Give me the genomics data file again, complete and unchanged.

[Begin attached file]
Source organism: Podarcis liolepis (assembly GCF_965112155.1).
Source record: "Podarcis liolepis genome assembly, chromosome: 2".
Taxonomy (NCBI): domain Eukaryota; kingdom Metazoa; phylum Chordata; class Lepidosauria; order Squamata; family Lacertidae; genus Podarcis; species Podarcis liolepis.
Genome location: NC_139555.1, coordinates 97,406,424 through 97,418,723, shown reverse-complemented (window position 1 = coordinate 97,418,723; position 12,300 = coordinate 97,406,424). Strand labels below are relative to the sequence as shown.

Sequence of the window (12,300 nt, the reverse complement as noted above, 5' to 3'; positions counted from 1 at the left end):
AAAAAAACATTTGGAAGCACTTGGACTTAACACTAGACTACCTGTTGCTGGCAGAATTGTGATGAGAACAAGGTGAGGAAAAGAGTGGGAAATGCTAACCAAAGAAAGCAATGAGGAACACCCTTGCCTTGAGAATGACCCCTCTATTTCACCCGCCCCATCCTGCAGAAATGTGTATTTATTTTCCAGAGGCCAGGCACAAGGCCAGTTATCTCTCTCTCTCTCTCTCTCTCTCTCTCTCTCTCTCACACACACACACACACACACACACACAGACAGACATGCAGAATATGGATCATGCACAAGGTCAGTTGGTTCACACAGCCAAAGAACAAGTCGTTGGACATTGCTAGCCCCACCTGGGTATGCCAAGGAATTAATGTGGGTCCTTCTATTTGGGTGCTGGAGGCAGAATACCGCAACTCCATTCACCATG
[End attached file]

Source organism: Podarcis liolepis (assembly GCF_965112155.1).
Source record: "Podarcis liolepis genome assembly, chromosome: 2".
Taxonomy (NCBI): domain Eukaryota; kingdom Metazoa; phylum Chordata; class Lepidosauria; order Squamata; family Lacertidae; genus Podarcis; species Podarcis liolepis.
Genome location: NC_139555.1, coordinates 97,406,424 through 97,418,723, shown reverse-complemented (window position 1 = coordinate 97,418,723; position 12,300 = coordinate 97,406,424). Strand labels below are relative to the sequence as shown.

Sequence of the window (12,300 nt, the reverse complement as noted above, 5' to 3'; positions counted from 1 at the left end):
AAAAAAACATTTGGAAGCACTTGGACTTAACACTAGACTACCTGTTGCTGGCAGAATTGTGATGAGAACAAGGTGAGGAAAAGAGTGGGAAATGCTAACCAAAGAAAGCAATGAGGAACACCCTTGCCTTGAGAATGACCCCTCTATTTCACCCGCCCCATCCTGCAGAAATGTGTATTTATTTTCCAGAGGCCAGGCACAAGGCCAGTTATCTCTCTCTCTCTCTCTCTCTCTCTCTCTCTCTCTCACACACACACACACACACACACACACAGACAGACATGCAGAATATGGATCATGCACAAGGTCAGTTGGTTCACACAGCCAAAGAACAAGTCGTTGGACATTGCTAGCCCCACCTGGGTATGCCAAGGAATTAATGTGGGTCCTTCTATTTGGGTGCTGGAGGCAGAATACCGCAACTCCATTCACCATG